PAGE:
• Egyptian antiquities officials believe the discovery to be the largest of its kind in the region

CAIRO: Archaeologists in Egypt have discovered 27 coffins that were buried more than 2,500 years ago in a pharaonic cemetery.

The sarcophagi were found at the Saqqara site in the governorate of Giza, south of the Egyptian capital, Cairo.

Egyptian antiquities officials believe the discovery to be the largest of its kind in the region. Saqqara was an active burial ground for more than 3,000 years and is a UNESCO World Heritage Site.

Initial studies indicate that the coffins and shrouds inside have remained tightly sealed since burial, according to the Egyptian Ministry of Antiquities.

The discovery was part of an Egyptian dig in the Saqqara area which unearthed an 11-meter-deep well containing colorfully painted wooden coffins stacked on top of each other along with other smaller artefacts.

Khaled Al-Anani, the Egyptian minister of antiquities, postponed announcing the discovery until he could visit the site himself, where he thanked teams for working in difficult conditions.

Ahmed Abdel Aziz, a professor of pharaonic archeology at a private university, said: “This new discovery is not the first in the Saqqara archaeological area. Archaeological discoveries have increased over the past years which draw attention to this region.

“This prompted many archaeological missions from many countries to work in this region, trying to probe the depths of this region and the treasures hidden inside it.”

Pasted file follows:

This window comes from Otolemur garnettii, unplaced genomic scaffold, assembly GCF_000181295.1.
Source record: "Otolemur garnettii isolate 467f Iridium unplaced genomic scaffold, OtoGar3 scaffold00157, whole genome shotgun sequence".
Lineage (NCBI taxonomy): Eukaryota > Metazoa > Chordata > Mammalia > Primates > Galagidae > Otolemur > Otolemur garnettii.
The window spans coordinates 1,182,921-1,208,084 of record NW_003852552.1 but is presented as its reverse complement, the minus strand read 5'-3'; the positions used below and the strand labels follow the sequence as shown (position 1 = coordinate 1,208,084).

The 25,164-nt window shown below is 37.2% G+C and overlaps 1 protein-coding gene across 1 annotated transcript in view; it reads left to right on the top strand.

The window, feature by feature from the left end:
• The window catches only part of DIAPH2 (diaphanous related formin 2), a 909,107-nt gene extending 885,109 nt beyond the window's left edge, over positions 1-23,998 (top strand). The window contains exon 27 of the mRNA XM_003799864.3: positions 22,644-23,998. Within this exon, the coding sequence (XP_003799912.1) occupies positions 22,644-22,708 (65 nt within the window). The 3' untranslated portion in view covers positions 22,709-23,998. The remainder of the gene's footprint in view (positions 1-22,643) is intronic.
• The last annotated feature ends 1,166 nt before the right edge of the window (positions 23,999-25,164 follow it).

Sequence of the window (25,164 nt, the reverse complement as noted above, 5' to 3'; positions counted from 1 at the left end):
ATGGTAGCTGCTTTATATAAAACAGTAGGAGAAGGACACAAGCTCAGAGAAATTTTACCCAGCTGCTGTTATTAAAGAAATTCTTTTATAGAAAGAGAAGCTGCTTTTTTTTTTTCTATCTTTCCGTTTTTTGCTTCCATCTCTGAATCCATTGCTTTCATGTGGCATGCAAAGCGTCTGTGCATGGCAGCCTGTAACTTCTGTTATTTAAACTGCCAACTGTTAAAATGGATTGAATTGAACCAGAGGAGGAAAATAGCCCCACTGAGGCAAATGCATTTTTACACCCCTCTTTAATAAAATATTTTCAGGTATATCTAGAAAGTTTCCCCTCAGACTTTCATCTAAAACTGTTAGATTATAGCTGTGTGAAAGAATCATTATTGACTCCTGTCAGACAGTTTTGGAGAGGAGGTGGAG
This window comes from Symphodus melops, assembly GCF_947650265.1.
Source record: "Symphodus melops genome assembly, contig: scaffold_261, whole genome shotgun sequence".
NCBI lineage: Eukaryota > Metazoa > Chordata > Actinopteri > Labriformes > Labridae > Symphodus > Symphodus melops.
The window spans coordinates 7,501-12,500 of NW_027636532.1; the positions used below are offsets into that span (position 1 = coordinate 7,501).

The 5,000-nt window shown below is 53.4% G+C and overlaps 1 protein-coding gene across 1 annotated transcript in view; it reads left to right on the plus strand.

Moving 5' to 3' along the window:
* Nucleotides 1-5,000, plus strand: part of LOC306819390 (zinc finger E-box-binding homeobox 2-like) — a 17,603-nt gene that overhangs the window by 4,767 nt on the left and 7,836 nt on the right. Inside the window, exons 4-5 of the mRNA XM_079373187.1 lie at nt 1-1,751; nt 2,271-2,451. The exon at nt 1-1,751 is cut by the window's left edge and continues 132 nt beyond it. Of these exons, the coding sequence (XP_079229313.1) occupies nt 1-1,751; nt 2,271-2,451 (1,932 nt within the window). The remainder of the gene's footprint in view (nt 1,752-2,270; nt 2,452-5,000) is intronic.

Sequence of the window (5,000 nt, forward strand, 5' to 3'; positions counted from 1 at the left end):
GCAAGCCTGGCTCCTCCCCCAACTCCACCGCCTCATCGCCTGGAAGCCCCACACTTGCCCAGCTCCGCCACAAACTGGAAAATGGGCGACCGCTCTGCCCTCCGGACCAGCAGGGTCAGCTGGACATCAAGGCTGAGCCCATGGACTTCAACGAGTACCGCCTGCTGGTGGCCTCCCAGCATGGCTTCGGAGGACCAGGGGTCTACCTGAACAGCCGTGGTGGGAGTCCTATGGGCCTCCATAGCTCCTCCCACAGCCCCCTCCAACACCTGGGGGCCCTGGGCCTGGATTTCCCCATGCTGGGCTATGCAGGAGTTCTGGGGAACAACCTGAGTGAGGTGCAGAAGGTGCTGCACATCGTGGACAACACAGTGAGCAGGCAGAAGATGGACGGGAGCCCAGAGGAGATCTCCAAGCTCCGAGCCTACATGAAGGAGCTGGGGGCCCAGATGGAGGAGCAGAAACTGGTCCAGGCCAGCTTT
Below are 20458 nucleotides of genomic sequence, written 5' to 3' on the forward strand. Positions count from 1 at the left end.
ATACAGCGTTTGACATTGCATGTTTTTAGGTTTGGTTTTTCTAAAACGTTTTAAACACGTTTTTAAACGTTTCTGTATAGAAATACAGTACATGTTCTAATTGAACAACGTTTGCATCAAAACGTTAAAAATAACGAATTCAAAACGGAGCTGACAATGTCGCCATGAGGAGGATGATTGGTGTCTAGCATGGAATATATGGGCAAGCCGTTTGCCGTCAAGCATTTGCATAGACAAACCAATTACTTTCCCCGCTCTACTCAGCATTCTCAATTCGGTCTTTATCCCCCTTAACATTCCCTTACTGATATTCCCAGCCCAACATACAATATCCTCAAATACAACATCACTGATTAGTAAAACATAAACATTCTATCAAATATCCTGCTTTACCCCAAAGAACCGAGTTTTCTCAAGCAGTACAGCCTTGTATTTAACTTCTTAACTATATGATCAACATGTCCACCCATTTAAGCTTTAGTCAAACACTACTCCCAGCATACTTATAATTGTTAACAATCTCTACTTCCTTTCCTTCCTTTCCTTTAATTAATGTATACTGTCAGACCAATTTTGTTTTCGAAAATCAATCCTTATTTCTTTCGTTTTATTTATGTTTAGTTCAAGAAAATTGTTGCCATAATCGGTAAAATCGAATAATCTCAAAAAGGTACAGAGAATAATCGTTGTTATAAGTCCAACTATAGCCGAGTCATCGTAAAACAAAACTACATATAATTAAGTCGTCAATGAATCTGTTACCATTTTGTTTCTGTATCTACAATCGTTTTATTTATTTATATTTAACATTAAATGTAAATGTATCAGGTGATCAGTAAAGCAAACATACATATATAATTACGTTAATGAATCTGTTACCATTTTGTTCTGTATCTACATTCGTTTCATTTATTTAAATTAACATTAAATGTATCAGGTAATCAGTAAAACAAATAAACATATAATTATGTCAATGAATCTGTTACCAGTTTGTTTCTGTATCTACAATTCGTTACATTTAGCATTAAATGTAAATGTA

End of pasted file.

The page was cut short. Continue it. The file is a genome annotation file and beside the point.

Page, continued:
Al-Anani said the increase in archaeological discoveries and the number of projects recently implemented by the Ministry of Antiquities were down to political will and exceptional support from the Egyptian government.

He pointed out the importance of resuming the work of 300 archaeological missions from 25 countries after a hiatus of a number of years, including some working in Egypt for the first time such as the joint Egyptian Chinese archaeological mission.

There were about 50 Egyptian missions working at sites in governorates throughout the country and Al-Anani praised their efforts in helping to unearth more evidence of ancient Egyptian civilization.

Mustafa Waziri, secretary-general of the Supreme Council of Egyptian Antiquities, said that Saqqara was one of the most promising historical areas when it came to archaeological discoveries, adding that he planned to continue working in the area with his mission members to uncover more secrets and treasures of the past.

He noted that new finds during the current excavation season would have a positive impact on tourism in Egypt at locations such as Giza, Saqqara, Luxor, and Aswan.

Mohamed Abdel Hamid, vice president of the Egyptian Association for Tourism and Archaeological Development, said that the discovery was a testament to the architectural development of the area that could be seen in King Djoser’s collection. The pharaoh was found in a step pyramid which was the first tomb in Egypt to be built using stones.